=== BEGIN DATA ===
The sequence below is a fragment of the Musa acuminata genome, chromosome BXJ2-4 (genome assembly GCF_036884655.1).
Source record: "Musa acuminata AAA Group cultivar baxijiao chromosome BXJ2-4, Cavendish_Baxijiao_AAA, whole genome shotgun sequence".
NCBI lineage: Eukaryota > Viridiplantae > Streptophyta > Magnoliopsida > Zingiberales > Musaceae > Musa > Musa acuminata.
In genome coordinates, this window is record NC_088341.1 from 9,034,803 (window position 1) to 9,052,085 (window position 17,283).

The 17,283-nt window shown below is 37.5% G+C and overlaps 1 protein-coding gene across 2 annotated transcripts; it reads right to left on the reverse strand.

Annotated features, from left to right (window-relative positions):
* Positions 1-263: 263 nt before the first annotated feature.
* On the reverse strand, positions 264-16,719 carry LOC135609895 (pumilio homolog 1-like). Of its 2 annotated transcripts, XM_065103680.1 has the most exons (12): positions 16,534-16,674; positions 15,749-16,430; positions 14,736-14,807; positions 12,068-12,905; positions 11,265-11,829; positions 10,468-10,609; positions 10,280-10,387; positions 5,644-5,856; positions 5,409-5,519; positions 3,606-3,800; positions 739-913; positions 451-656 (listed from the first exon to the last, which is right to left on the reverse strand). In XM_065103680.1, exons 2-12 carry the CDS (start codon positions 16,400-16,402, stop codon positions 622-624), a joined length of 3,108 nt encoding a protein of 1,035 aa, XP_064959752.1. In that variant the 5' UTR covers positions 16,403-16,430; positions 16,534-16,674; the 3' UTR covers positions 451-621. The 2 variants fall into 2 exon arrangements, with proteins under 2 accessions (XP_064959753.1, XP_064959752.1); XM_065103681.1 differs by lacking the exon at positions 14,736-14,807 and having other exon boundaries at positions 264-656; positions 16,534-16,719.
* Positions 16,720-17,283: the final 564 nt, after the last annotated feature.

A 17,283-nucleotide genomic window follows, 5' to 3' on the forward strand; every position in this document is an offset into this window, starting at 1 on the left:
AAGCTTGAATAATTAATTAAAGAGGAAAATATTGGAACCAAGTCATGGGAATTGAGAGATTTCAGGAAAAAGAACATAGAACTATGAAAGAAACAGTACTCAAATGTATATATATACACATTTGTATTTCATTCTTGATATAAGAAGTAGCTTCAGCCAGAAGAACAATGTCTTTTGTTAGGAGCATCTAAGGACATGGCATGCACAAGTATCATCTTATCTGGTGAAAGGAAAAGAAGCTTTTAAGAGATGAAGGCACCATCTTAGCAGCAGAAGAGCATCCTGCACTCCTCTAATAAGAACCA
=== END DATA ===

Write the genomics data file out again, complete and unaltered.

The sequence below is a fragment of the Musa acuminata genome, chromosome BXJ2-4 (genome assembly GCF_036884655.1).
Source record: "Musa acuminata AAA Group cultivar baxijiao chromosome BXJ2-4, Cavendish_Baxijiao_AAA, whole genome shotgun sequence".
NCBI lineage: Eukaryota > Viridiplantae > Streptophyta > Magnoliopsida > Zingiberales > Musaceae > Musa > Musa acuminata.
In genome coordinates, this window is record NC_088341.1 from 9,034,803 (window position 1) to 9,052,085 (window position 17,283).

The 17,283-nt window shown below is 37.5% G+C and overlaps 1 protein-coding gene across 2 annotated transcripts; it reads right to left on the reverse strand.

Annotated features, from left to right (window-relative positions):
* Positions 1-263: 263 nt before the first annotated feature.
* On the reverse strand, positions 264-16,719 carry LOC135609895 (pumilio homolog 1-like). Of its 2 annotated transcripts, XM_065103680.1 has the most exons (12): positions 16,534-16,674; positions 15,749-16,430; positions 14,736-14,807; positions 12,068-12,905; positions 11,265-11,829; positions 10,468-10,609; positions 10,280-10,387; positions 5,644-5,856; positions 5,409-5,519; positions 3,606-3,800; positions 739-913; positions 451-656 (listed from the first exon to the last, which is right to left on the reverse strand). In XM_065103680.1, exons 2-12 carry the CDS (start codon positions 16,400-16,402, stop codon positions 622-624), a joined length of 3,108 nt encoding a protein of 1,035 aa, XP_064959752.1. In that variant the 5' UTR covers positions 16,403-16,430; positions 16,534-16,674; the 3' UTR covers positions 451-621. The 2 variants fall into 2 exon arrangements, with proteins under 2 accessions (XP_064959753.1, XP_064959752.1); XM_065103681.1 differs by lacking the exon at positions 14,736-14,807 and having other exon boundaries at positions 264-656; positions 16,534-16,719.
* Positions 16,720-17,283: the final 564 nt, after the last annotated feature.

A 17,283-nucleotide genomic window follows, 5' to 3' on the forward strand; every position in this document is an offset into this window, starting at 1 on the left:
AAGCTTGAATAATTAATTAAAGAGGAAAATATTGGAACCAAGTCATGGGAATTGAGAGATTTCAGGAAAAAGAACATAGAACTATGAAAGAAACAGTACTCAAATGTATATATATACACATTTGTATTTCATTCTTGATATAAGAAGTAGCTTCAGCCAGAAGAACAATGTCTTTTGTTAGGAGCATCTAAGGACATGGCATGCACAAGTATCATCTTATCTGGTGAAAGGAAAAGAAGCTTTTAAGAGATGAAGGCACCATCTTAGCAGCAGAAGAGCATCCTGCACTCCTCTAATAAGAACCA